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Parkinson's Disease

Parkinson's disease is a disorder of the central nervous system in which the brain does not produce enough of the neurotransmitter dopamine.  The result is a clinical syndrome of tremor typically involving the hands while they are at rest, which stops when engaged in movement or during sleepbut can also involve the arms, legs, jaw, and face; rigidity or stiffness; bradykinesia, or slowness of movement; and postural instability, or impaired balance, coordination, and other derangements of posture maintenance.  Other symptoms may include depression and other emotional changes; difficulty in swallowing, chewing, and speaking; urinary problems or constipation; skin problems; and sleep disruptions.  Early symptoms of Parkinson’s disease are subtle and occur gradually; as they become more pronounced, patients may have difficulty walking, talking, or completing other simple tasks.

Parkinson’s disease is named for the British physician James Parkinson, who published the first detailed description in 1817.  It usually affects people over the age of 60.  The cause is unknown, but some cases are genetic and run in families.  Smokers and those exposed to certain environmental toxins are more prone to develop the disease.  The motor symptoms of Parkinson's disease result from the death of dopamine-generating cells in the substantia nigra, a region of the midbrain.  “Substantia Nigra” means “black substance” and is named from the black appearance of region seen on brain autopsy.  The black pigment, called neuromelaninis actually a polymer made from L-DOPA, a precursor of dopamine.  Other features of the disorder are related to the appearance of “Lewy bodies” in the brain; these are accumulations of the protein alpha-synuclein.   

At present, there is no cure for Parkinson’s disease, but a variety of medications provide symptomatic relief.  The first approach is to supply what is lacking in the brain, dopamine, by administering its precursor L-DOPA in the form of a tablet.  However, very little L-DOPA makes its way into the brain, as it is broken down outside of the central nervous system, or “in the periphery.”  Fortunately, giving the L-DOPA along with carbidopa, which antagonizes its metabolism in the periphery, allows meaningful levels of L-DOPA to penetrate the brain.  The remaining functioning dopamine neurons use this L-DOPA to produce dopamine, thus relieving symptoms.  But L-DOPA does not stop the neurons from dying off, and soon the condition becomes less and less responsive to treatment.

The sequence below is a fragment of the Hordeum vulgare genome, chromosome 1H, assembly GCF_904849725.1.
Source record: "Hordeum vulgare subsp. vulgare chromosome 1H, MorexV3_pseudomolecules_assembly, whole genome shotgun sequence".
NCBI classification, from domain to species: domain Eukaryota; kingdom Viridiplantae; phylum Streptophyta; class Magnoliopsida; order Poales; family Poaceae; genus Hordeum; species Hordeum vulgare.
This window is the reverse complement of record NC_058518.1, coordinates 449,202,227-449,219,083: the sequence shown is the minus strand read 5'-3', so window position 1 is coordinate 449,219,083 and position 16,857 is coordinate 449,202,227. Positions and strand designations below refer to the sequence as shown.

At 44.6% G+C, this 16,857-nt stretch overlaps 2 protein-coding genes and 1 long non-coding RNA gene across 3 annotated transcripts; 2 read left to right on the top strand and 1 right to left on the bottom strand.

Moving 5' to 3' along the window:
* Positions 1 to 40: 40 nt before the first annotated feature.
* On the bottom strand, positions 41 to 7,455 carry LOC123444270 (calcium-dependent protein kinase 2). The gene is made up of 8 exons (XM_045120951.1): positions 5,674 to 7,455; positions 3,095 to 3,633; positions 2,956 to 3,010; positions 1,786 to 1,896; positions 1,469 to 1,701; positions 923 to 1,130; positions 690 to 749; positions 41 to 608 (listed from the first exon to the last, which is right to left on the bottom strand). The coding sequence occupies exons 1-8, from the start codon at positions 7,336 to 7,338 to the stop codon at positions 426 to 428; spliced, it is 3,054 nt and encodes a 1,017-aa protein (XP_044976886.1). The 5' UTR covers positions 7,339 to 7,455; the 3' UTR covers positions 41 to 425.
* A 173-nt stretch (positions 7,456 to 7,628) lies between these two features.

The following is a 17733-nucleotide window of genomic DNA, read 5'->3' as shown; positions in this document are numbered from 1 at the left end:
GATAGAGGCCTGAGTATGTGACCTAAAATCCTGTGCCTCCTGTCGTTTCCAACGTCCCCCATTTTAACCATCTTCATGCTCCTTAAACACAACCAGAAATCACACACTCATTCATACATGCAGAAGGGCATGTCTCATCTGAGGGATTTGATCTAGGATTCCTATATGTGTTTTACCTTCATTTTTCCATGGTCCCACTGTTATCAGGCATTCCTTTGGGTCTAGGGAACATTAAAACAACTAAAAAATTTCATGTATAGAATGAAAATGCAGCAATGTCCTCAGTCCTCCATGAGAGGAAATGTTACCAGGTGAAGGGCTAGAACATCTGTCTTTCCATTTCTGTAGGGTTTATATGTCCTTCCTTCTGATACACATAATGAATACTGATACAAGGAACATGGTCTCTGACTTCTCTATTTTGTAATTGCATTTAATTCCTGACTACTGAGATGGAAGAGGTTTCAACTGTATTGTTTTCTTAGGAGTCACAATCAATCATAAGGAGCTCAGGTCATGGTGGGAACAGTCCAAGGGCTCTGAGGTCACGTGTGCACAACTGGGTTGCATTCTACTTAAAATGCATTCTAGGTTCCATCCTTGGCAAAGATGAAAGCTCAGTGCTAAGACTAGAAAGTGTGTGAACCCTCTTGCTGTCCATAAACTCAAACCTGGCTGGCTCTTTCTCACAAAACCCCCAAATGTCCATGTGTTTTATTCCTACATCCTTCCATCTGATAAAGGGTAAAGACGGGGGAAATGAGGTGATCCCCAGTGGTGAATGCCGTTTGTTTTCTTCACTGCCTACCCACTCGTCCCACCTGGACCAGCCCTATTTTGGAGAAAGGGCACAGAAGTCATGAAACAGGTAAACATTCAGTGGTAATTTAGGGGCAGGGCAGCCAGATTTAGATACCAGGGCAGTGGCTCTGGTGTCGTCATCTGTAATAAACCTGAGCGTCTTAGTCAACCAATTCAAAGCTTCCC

Although L-DOPA helps at least three-quarters of Parkinson’s disease sufferers, not all symptoms respond equally. Bradykinesia and rigidity respond best; tremor least. Problems with balance may not be helped at all.  Medications that antagonize the action of the neurotransmitter acetylcholine may help control tremor and rigidity.  Other drugs help by mimicking the action of dopamine in the brain (that is, are dopaminergic) such as pramipexole and ropinirole.  An antiviral drug, amantadinereduces symptoms through a number of mechanisms; it is particularly helpful for those occurring in the context of treatment with L-DOPA or dopaminergic drugs.  In some cases, surgery may be appropriate. Deep Brain Stimulation (DBS) involves electrodes implanted into the brain and connected to a pulse generator that can be externally programmed. DBS can reduce or delay the need for L-DOPA and dopaminergic drugs, which in turn decreases the involuntary movements called dyskinesias that are a common side effect of these treatments.    

Bibliography
 
NIH/Parkinsons , Parkinson Definition

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